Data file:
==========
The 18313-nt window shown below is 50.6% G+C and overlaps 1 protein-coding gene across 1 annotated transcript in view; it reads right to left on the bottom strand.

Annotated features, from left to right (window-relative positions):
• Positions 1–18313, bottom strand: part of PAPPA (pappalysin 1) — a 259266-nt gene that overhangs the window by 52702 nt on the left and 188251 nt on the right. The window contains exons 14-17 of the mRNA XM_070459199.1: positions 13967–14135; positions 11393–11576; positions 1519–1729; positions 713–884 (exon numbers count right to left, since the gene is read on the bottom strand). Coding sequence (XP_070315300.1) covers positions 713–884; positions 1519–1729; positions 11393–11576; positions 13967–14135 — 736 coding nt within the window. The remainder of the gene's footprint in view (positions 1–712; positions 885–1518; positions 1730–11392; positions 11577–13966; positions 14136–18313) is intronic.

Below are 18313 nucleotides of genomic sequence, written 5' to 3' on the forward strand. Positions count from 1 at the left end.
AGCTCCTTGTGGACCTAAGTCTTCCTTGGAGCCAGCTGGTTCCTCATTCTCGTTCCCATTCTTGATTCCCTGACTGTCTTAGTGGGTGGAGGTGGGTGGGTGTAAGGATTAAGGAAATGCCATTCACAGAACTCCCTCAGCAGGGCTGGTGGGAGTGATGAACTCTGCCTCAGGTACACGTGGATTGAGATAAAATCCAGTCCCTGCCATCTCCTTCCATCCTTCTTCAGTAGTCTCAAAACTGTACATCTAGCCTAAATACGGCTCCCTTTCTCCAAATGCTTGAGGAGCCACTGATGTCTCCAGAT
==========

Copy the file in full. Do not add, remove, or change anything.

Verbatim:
The 18313-nt window shown below is 50.6% G+C and overlaps 1 protein-coding gene across 1 annotated transcript in view; it reads right to left on the bottom strand.

Annotated features, from left to right (window-relative positions):
• Positions 1–18313, bottom strand: part of PAPPA (pappalysin 1) — a 259266-nt gene that overhangs the window by 52702 nt on the left and 188251 nt on the right. The window contains exons 14-17 of the mRNA XM_070459199.1: positions 13967–14135; positions 11393–11576; positions 1519–1729; positions 713–884 (exon numbers count right to left, since the gene is read on the bottom strand). Coding sequence (XP_070315300.1) covers positions 713–884; positions 1519–1729; positions 11393–11576; positions 13967–14135 — 736 coding nt within the window. The remainder of the gene's footprint in view (positions 1–712; positions 885–1518; positions 1730–11392; positions 11577–13966; positions 14136–18313) is intronic.

Below are 18313 nucleotides of genomic sequence, written 5' to 3' on the forward strand. Positions count from 1 at the left end.
AGCTCCTTGTGGACCTAAGTCTTCCTTGGAGCCAGCTGGTTCCTCATTCTCGTTCCCATTCTTGATTCCCTGACTGTCTTAGTGGGTGGAGGTGGGTGGGTGTAAGGATTAAGGAAATGCCATTCACAGAACTCCCTCAGCAGGGCTGGTGGGAGTGATGAACTCTGCCTCAGGTACACGTGGATTGAGATAAAATCCAGTCCCTGCCATCTCCTTCCATCCTTCTTCAGTAGTCTCAAAACTGTACATCTAGCCTAAATACGGCTCCCTTTCTCCAAATGCTTGAGGAGCCACTGATGTCTCCAGAT